Disruption Reshapes the Database World

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Some believe that having too many different technologies is simply unmanageable for the average enterprise. “The problem is exacerbated with technologies that need a high degree of integration or customization with other products,” says David Gorbet, vice president of engineering for MarkLogic. “For example, a database containing unstructured text that doesn’t have built-in search capabilities will need to be stitched together with a search technology. As organizations attempt to stitch together multiple different technologies in different and nonstandard ways, it becomes harder and more costly to manage the infrastructure.”

In addition, Gorbet continues, data architecture and governance are inhibited in such environments. “It becomes much harder to apply appropriate governance to the data as pieces of data exist in multiple different systems with differing—and sometimes quite weak—governance models,” he says. “Just because there is a new class of data problems doesn’t mean that enterprises can afford to throw out 30-plus years of governance best practice. The technologies they choose to run in their data centers still require key features like security, manageability, backup and restore, high-availability, disaster recovery, and transactional consistency.”

The Fifth V of Big Data—Visibility

Imhoff doesn’t see issues with variety and innovation now being seen within the enterprise data center. Rather, there’s the matter of visibility of the data, and how IT and data managers can be more aware of where information is being sourced and applied. Business people have been going around IT to use new forms of databases, often from the cloud, but there’s nothing new with that trend, she points out. Rather, the challenge is being able to gain visibility into how the data is being used. “IT has never been able to control the information assets the business community uses,” says Imhoff. “They have their own databases, they have their own credit cards, they can buy cloud stuff, they can subscribe, they can do anything they want. And IT is completely blind to it—and therein lies the problem. If there’s a breach in security, and a compliance report gets published in The Wall Street Journal, who gets blamed? It’s not the business community, it’s IT.”

Large players are extending their offerings to address the challenges of managing unstructured data.

What is needed is greater visibility into enterprises’ information assets. “IT can’t control the assets, but please at least give them the ability to monitor them,” Imhoff says. “Who is using what data when, where and for what purpose? For example, IT needs to be able to see if a report being created is using data that is unsanctioned and ungoverned. They need to see if users are following security, privacy and compliance policies, and warn them if they aren’t.”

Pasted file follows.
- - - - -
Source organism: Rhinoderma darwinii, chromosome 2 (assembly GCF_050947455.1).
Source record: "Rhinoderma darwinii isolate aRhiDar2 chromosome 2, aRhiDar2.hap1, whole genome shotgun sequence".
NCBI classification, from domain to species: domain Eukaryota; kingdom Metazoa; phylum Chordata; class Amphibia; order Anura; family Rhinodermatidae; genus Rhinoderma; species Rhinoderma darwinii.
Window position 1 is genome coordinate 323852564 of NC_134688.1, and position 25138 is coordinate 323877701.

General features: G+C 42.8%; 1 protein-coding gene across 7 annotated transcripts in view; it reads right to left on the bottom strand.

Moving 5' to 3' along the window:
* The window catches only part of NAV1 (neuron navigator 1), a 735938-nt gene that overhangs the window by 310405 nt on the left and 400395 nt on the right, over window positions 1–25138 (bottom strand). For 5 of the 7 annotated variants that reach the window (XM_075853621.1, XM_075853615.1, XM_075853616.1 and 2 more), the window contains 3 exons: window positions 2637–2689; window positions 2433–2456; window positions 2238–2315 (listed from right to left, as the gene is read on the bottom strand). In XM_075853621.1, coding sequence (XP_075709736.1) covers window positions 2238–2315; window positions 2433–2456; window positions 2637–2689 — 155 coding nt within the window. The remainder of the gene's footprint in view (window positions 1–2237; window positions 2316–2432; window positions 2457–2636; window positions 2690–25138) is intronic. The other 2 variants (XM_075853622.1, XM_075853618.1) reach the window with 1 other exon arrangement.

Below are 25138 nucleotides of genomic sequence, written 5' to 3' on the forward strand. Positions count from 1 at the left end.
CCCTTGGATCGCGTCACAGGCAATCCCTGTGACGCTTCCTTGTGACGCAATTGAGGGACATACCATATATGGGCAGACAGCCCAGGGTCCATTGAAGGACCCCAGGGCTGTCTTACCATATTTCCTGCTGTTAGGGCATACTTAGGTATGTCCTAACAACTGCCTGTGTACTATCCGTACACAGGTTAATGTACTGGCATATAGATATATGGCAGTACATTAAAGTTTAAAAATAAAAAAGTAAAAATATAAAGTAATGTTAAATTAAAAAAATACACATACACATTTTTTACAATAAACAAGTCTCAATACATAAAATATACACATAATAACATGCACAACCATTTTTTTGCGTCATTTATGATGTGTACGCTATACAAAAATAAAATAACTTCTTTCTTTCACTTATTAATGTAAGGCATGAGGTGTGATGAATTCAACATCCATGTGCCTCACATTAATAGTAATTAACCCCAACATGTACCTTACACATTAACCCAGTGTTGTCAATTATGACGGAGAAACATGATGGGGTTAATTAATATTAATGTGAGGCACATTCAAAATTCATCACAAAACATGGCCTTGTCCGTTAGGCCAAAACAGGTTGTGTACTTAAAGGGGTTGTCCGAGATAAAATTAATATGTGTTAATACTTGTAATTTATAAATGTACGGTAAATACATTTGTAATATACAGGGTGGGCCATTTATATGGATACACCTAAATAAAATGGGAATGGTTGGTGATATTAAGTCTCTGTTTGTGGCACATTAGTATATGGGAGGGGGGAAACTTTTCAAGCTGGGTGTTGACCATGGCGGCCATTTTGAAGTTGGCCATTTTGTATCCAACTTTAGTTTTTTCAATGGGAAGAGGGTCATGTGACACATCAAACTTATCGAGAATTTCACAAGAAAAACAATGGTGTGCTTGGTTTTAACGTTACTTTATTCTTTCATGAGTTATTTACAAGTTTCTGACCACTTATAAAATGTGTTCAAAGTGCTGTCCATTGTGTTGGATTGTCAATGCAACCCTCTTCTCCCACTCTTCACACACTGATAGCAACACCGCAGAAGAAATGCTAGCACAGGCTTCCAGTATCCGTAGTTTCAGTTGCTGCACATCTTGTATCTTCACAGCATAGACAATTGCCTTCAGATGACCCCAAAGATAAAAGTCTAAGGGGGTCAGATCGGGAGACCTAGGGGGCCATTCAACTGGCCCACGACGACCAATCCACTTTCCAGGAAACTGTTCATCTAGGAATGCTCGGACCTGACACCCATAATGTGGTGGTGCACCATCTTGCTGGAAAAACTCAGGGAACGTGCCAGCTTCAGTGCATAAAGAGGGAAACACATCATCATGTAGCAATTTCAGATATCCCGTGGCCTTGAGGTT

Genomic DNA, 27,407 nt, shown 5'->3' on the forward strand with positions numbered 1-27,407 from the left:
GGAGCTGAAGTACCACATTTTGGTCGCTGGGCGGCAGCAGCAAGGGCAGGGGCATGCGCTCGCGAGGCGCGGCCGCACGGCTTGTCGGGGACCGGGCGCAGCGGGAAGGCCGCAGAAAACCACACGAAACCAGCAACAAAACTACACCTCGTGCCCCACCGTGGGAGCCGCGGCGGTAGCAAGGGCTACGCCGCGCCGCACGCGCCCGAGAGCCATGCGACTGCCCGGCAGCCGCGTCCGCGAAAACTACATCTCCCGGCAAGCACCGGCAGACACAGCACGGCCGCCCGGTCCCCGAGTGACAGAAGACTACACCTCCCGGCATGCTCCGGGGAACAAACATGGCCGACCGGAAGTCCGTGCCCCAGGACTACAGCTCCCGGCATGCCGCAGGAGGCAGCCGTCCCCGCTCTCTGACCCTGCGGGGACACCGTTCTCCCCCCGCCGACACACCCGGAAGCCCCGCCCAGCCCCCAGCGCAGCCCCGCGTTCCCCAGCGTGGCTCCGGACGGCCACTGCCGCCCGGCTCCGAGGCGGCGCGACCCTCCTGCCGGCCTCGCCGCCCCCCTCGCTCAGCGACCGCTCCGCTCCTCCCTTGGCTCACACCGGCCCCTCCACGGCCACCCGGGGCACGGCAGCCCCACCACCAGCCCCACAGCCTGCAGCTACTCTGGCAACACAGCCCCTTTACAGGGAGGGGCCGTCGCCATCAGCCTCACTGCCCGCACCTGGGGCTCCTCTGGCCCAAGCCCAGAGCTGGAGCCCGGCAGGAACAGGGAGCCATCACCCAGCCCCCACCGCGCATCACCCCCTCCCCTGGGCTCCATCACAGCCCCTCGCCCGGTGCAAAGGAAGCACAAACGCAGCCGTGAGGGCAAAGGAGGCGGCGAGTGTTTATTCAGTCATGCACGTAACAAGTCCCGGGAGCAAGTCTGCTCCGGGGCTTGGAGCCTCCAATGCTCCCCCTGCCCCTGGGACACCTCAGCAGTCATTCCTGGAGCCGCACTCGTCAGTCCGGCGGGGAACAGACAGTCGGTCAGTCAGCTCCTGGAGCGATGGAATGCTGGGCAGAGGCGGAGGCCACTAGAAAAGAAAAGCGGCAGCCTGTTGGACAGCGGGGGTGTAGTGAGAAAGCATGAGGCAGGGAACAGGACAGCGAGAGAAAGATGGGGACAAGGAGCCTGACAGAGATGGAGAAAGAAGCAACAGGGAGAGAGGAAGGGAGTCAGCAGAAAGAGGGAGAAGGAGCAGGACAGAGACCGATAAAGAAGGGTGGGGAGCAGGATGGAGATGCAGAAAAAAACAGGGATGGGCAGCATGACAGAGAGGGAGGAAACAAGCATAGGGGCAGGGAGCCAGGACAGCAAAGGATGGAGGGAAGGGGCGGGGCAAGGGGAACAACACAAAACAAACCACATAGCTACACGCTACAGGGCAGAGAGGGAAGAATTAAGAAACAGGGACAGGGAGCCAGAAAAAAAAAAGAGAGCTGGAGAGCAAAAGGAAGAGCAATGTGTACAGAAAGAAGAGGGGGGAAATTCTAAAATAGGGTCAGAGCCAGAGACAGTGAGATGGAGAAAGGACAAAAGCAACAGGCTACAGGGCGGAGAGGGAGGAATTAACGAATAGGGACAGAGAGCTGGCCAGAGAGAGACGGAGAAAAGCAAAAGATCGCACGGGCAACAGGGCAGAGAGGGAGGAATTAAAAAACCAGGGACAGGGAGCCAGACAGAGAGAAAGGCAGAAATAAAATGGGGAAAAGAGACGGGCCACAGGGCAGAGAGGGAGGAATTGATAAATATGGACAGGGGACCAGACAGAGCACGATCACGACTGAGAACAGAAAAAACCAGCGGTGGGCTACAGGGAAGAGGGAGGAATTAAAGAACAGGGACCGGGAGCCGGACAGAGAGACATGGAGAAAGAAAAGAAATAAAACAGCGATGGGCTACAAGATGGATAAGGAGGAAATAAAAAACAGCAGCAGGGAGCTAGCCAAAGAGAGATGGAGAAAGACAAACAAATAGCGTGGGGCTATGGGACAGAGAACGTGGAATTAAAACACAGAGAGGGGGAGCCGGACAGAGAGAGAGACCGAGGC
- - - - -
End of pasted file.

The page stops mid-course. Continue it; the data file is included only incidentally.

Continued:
Management Blinders

When it comes to data and information issues, management does not understand that the challenge is coming, and fails to recognize the significance of unstructured data assets to the business. Enterprises need to determine up-front what the goals are of their data management efforts. Are they seeking to compete on analytics more effectively? Enterprises need to establish what goals they are attempting to achieve as they enter this space. Managers need to understand how to measure the benefits of new database deployments, as well as understand the potential return on investment from being able to leverage new data sources. Many of the new breed of data environments on the market can be accessed via the cloud, allowing for experimentation and research. In addition, skill sets are another challenge for organizations.

In the process, it’s essential to keep an eye on the business goals of the data. Ultimately, this may require an approach that employs both traditional relational and next-generation data environments. “Before being blinded by the technology, be sure to understand your business requirements,” says Steve Horn, senior consulting product manager for Dell’s Cloud and Big Data Solutions Group. Often, the business doesn’t need a lot of new technology fixes. “If your window for new analysis is measured in days, you may not need the lightning speeds from a product that provides microsecond response. If you need safe and secure transactions then that traditional relational database is likely the answer. The point is to make your database data store decisions based on business needs and fit the products to those needs. No one product can meet every need, so you will likely have more than one in your shop.”

Business First

Evaldo Horn de Oliveira, business development director for FairCom, outlines the way enterprises can go about determining what types of databases are best fits for the business problems at hand. This process starts with first ascertaining business needs and the type and volume of data they must store and use. “Assess whether there are other data sources, such as data in legacy applications—such as COBOL or other aging languages—which are not readily accessible, yet provide vital context for business decisions, before determining how to proceed,” he says. “It’s also important to assess how the database frameworks will be managed and adapted as business needs evolve and need to be maintained. As they pull these elements together for their enterprise, managers need to focus on ensuring all the elements can be connected and managed through standard APIs.”

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